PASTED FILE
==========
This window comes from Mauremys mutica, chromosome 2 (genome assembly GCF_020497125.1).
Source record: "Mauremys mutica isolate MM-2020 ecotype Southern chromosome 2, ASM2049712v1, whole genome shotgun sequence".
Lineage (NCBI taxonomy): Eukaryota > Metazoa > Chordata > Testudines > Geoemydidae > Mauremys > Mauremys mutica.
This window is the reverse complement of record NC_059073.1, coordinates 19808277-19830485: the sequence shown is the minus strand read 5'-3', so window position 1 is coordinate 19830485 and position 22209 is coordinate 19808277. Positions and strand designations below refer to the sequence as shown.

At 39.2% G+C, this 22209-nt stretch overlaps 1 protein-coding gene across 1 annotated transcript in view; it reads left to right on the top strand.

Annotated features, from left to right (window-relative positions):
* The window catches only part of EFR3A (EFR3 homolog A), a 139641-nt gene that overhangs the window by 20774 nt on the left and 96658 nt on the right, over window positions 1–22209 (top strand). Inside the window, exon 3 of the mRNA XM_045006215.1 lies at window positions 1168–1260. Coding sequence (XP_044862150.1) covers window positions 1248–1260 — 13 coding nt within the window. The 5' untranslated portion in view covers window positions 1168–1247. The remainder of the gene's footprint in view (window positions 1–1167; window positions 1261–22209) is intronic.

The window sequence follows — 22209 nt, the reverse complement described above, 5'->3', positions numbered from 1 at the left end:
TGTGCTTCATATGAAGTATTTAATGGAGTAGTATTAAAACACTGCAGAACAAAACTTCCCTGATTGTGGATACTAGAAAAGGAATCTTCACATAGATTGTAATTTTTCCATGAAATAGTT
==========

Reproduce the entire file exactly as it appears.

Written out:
This window comes from Mauremys mutica, chromosome 2 (genome assembly GCF_020497125.1).
Source record: "Mauremys mutica isolate MM-2020 ecotype Southern chromosome 2, ASM2049712v1, whole genome shotgun sequence".
Lineage (NCBI taxonomy): Eukaryota > Metazoa > Chordata > Testudines > Geoemydidae > Mauremys > Mauremys mutica.
This window is the reverse complement of record NC_059073.1, coordinates 19808277-19830485: the sequence shown is the minus strand read 5'-3', so window position 1 is coordinate 19830485 and position 22209 is coordinate 19808277. Positions and strand designations below refer to the sequence as shown.

At 39.2% G+C, this 22209-nt stretch overlaps 1 protein-coding gene across 1 annotated transcript in view; it reads left to right on the top strand.

Annotated features, from left to right (window-relative positions):
* The window catches only part of EFR3A (EFR3 homolog A), a 139641-nt gene that overhangs the window by 20774 nt on the left and 96658 nt on the right, over window positions 1–22209 (top strand). Inside the window, exon 3 of the mRNA XM_045006215.1 lies at window positions 1168–1260. Coding sequence (XP_044862150.1) covers window positions 1248–1260 — 13 coding nt within the window. The 5' untranslated portion in view covers window positions 1168–1247. The remainder of the gene's footprint in view (window positions 1–1167; window positions 1261–22209) is intronic.

The window sequence follows — 22209 nt, the reverse complement described above, 5'->3', positions numbered from 1 at the left end:
TGTGCTTCATATGAAGTATTTAATGGAGTAGTATTAAAACACTGCAGAACAAAACTTCCCTGATTGTGGATACTAGAAAAGGAATCTTCACATAGATTGTAATTTTTCCATGAAATAGTT